SFI External Professor Simon Levin reviews the integrative, interdisciplinary history of the science of ecology and calls for its further integration with the social sciences, the humanities, and public policy in our quest to preserve the planet's ability to support humankind.
His essay in the August 8, 2010, Chronicle of Higher Education recounts ecology's creation from Darwin's marriage of geology, natural history, and biology and reviews its own scientific progenies: fields such as ecotoxicology, conservation biology, and systems biology.
He also cites examples of ecology's contributions to furthuring the sciences of epidemiology, demography, population biology, population genetics, evolutionary theory, ecosystems science, and others.
"The scientific discipline of ecology has thus been, in some sense, a key node in an ecology of scientific disciplines," he writes. "From its roots in natural history, it has built partnerships with botany and zoology; with geology and paleontology; with mathematics; and with evolutionary studies, from molecular biology to population genetics and development. It has not ignored physics and engineering along the way, in its need to understand the mechanics of how animals and plants grow and move, or how they capture energy and resist stress—why, for example, trees are shaped the way they are. Ecologists make their living by recognizing the interconnectedness of different parts, and different disciplines."
He then calls for new links to the social and policy sciences, and to the humanities, including economics.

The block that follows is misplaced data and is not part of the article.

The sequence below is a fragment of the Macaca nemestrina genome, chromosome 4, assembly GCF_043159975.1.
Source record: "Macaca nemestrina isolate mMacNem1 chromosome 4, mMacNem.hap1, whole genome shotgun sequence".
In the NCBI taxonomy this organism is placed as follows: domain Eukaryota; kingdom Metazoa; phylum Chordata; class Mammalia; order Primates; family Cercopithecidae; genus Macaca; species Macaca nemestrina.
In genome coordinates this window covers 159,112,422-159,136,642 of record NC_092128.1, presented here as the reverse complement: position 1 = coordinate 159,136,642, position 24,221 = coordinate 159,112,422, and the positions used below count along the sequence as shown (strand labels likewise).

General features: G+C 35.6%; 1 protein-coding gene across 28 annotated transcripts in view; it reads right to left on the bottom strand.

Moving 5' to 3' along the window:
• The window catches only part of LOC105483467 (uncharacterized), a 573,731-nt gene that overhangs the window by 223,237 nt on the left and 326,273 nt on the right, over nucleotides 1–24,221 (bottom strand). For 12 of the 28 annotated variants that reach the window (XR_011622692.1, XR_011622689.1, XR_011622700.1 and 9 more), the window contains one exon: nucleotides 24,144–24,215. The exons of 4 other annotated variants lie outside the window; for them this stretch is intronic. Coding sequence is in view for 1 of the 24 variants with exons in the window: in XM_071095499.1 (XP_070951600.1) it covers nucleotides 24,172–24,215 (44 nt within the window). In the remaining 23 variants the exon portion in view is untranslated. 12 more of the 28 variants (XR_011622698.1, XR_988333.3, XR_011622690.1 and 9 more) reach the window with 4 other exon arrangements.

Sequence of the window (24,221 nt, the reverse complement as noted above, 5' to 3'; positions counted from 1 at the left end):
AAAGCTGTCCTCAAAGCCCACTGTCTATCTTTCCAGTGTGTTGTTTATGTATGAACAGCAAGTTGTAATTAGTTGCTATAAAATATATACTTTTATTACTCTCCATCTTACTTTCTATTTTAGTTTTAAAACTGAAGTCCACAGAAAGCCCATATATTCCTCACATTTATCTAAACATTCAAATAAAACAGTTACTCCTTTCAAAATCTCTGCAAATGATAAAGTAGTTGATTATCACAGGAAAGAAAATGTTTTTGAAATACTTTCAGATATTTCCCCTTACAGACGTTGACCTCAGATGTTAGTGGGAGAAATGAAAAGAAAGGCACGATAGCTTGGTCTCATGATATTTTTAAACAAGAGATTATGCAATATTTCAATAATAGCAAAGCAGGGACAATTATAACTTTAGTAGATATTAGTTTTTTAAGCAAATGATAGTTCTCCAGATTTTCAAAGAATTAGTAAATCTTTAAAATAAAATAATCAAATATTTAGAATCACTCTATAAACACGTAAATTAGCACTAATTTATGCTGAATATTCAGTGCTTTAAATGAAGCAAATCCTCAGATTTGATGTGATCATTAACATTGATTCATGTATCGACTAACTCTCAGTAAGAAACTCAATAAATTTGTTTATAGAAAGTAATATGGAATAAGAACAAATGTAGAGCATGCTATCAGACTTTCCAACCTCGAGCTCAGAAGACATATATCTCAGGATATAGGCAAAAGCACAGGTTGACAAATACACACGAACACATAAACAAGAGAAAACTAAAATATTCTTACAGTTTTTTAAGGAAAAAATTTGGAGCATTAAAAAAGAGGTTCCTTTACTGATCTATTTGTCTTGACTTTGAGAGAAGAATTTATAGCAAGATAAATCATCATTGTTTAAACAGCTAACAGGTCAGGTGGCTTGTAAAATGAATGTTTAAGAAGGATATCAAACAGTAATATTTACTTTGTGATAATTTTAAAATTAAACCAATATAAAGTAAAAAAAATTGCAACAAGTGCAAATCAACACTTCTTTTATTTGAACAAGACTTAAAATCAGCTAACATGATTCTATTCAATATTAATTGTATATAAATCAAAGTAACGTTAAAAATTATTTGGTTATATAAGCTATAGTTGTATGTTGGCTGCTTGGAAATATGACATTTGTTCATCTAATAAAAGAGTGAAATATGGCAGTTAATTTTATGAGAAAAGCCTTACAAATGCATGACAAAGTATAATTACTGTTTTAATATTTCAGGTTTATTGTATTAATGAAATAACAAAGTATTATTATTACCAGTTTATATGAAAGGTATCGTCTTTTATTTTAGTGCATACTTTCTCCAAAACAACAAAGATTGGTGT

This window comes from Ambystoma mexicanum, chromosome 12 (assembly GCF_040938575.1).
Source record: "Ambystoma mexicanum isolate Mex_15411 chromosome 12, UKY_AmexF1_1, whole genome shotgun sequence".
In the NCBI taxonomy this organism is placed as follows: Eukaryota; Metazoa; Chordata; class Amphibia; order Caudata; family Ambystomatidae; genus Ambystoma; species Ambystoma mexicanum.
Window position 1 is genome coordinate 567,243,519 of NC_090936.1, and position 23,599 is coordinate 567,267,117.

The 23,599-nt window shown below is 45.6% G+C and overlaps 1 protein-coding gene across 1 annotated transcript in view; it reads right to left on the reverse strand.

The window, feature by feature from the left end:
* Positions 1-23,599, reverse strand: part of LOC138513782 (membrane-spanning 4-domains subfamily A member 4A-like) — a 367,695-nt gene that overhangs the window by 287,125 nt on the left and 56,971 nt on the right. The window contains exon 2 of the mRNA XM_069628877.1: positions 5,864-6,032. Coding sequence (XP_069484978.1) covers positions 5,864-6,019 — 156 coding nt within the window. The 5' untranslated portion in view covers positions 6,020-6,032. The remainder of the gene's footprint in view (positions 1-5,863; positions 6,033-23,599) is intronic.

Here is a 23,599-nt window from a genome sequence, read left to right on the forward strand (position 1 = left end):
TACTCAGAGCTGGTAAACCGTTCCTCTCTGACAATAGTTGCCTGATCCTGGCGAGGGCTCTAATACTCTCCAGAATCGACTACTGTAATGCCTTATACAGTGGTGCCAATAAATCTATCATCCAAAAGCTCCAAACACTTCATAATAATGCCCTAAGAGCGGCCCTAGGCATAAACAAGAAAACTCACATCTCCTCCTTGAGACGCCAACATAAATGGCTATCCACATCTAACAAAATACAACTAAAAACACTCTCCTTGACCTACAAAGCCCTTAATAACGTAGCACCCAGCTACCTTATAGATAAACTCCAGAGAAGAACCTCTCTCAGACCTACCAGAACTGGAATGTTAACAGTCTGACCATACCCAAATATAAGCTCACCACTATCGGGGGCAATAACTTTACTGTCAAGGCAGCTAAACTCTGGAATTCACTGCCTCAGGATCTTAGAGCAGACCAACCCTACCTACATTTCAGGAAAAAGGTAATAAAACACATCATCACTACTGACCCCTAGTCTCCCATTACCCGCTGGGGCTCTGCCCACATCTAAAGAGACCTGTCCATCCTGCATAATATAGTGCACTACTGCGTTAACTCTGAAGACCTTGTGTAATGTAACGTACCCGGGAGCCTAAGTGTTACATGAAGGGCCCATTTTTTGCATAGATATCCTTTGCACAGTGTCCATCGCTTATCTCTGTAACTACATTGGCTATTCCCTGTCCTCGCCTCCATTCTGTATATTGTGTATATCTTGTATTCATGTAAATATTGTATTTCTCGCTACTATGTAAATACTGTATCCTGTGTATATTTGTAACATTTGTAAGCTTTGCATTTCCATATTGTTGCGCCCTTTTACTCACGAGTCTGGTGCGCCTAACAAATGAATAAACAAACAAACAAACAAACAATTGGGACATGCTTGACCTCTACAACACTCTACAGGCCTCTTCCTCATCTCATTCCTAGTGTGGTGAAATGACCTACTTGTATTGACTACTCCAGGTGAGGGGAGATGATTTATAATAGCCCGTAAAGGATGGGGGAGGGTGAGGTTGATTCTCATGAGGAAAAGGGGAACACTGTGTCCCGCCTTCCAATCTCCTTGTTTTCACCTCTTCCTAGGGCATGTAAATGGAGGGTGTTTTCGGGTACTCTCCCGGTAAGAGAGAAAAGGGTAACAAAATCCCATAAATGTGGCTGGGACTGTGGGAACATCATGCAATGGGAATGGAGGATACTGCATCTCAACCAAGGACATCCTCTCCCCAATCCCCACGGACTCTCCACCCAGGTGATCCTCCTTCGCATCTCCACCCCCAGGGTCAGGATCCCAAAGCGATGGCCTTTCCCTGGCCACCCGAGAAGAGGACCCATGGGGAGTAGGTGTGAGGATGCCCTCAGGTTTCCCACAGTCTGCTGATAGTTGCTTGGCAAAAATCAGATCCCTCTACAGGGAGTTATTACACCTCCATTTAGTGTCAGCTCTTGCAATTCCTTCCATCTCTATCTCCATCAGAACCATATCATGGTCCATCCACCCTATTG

"What we must do now, however, is to unify science and the social sciences and humanities further in the service of preserving the earth...Our political leaders have already begun to recognize that in dealing with the world's interconnected financial systems; it applies with at least equal force to our environment. Solutions to the great environmental challenges we face will require deep partnerships between ecologists, economists, and other social scientists."
Protecting the goods and services ecosystems provide, creating institutions and policies that deter cheaters, understanding the interconnectedness of economics and the environment, managing intergenerational and intragenerational equity and resource distribution all will be important challenges for ecology's future, he says.
"Ecology views biological systems as wholes, not as independent parts, while seeking to elucidate how the wholes emerge from and affect the parts. Increasingly, such a holistic perspective, rechristened at places like the Santa Fe Institute as 'the theory of complex adaptive systems,' has informed understanding and improved management of economic and financial systems, social systems, complex materials, and even physiology and medicine. Essentially, that means little more than taking an ecological approach to such systems."
Levin is the Moffett Professor of Biology at Princeton University and editor of The Princeton Guide to Ecology (Princeton University Press, 2009).